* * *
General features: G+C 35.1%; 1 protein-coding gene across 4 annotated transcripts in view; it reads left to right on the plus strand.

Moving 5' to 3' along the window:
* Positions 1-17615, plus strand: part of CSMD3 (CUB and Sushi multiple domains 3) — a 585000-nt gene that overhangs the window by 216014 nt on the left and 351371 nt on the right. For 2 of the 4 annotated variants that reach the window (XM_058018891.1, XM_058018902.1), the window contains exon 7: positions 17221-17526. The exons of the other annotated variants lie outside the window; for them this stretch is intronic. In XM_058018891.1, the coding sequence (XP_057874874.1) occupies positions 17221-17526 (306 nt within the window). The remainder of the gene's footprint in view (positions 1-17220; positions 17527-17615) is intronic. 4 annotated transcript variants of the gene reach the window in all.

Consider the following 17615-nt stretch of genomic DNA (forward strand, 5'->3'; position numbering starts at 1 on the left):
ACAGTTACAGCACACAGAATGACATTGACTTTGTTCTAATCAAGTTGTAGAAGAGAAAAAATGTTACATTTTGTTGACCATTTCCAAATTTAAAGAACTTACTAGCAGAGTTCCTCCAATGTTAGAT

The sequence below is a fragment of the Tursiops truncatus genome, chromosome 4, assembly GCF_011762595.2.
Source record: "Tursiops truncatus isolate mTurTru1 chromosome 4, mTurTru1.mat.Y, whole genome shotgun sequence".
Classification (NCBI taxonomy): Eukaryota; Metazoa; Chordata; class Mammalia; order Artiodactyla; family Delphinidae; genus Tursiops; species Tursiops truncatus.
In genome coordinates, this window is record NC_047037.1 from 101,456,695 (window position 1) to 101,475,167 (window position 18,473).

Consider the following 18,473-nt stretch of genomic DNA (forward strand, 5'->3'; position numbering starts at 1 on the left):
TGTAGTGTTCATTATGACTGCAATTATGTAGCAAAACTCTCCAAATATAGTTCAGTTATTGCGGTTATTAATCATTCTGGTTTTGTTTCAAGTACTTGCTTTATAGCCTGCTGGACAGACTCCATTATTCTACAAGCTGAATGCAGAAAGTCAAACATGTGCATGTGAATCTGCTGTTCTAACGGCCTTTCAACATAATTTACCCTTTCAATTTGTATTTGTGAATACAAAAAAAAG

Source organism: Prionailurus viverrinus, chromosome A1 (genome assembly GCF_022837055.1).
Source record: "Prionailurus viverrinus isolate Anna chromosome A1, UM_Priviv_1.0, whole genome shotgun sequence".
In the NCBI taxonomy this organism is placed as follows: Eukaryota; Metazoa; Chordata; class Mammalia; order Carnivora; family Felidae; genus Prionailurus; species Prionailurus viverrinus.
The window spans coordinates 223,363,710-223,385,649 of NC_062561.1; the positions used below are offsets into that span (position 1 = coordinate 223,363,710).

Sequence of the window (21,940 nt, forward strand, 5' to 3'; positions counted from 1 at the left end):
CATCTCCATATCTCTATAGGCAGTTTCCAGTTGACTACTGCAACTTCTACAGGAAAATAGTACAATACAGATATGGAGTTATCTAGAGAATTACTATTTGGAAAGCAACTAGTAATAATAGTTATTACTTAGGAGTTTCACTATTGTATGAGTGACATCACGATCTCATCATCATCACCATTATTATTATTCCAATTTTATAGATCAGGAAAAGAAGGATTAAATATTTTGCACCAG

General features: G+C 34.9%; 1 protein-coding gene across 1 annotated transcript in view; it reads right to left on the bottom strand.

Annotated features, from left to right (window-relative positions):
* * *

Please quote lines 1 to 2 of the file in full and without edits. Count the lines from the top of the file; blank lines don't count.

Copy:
General features: G+C 35.1%; 1 protein-coding gene across 4 annotated transcripts in view; it reads left to right on the plus strand.

Moving 5' to 3' along the window: